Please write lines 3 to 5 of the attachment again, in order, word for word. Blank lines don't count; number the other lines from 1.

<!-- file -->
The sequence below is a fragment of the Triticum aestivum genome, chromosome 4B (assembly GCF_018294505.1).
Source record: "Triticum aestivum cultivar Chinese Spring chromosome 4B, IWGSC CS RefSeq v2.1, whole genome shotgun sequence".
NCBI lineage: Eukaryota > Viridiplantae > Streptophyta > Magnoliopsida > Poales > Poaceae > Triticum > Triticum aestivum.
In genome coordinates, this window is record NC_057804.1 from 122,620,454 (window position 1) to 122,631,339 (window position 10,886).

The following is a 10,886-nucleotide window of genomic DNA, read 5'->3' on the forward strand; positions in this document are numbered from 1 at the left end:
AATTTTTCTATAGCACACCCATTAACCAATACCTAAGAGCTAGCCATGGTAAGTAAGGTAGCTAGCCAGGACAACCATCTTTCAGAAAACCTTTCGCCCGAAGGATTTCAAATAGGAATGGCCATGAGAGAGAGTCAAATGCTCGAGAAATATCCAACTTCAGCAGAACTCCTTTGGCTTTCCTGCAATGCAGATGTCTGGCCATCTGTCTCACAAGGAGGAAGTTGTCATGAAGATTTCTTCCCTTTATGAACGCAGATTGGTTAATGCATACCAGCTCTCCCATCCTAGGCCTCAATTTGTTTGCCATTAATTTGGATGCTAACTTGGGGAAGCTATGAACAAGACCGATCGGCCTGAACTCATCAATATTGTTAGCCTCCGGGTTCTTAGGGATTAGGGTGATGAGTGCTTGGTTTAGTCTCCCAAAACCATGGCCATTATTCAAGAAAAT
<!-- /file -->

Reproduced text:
NCBI lineage: Eukaryota > Viridiplantae > Streptophyta > Magnoliopsida > Poales > Poaceae > Triticum > Triticum aestivum.
In genome coordinates, this window is record NC_057804.1 from 122,620,454 (window position 1) to 122,631,339 (window position 10,886).

The following is a 10,886-nucleotide window of genomic DNA, read 5'->3' on the forward strand; positions in this document are numbered from 1 at the left end: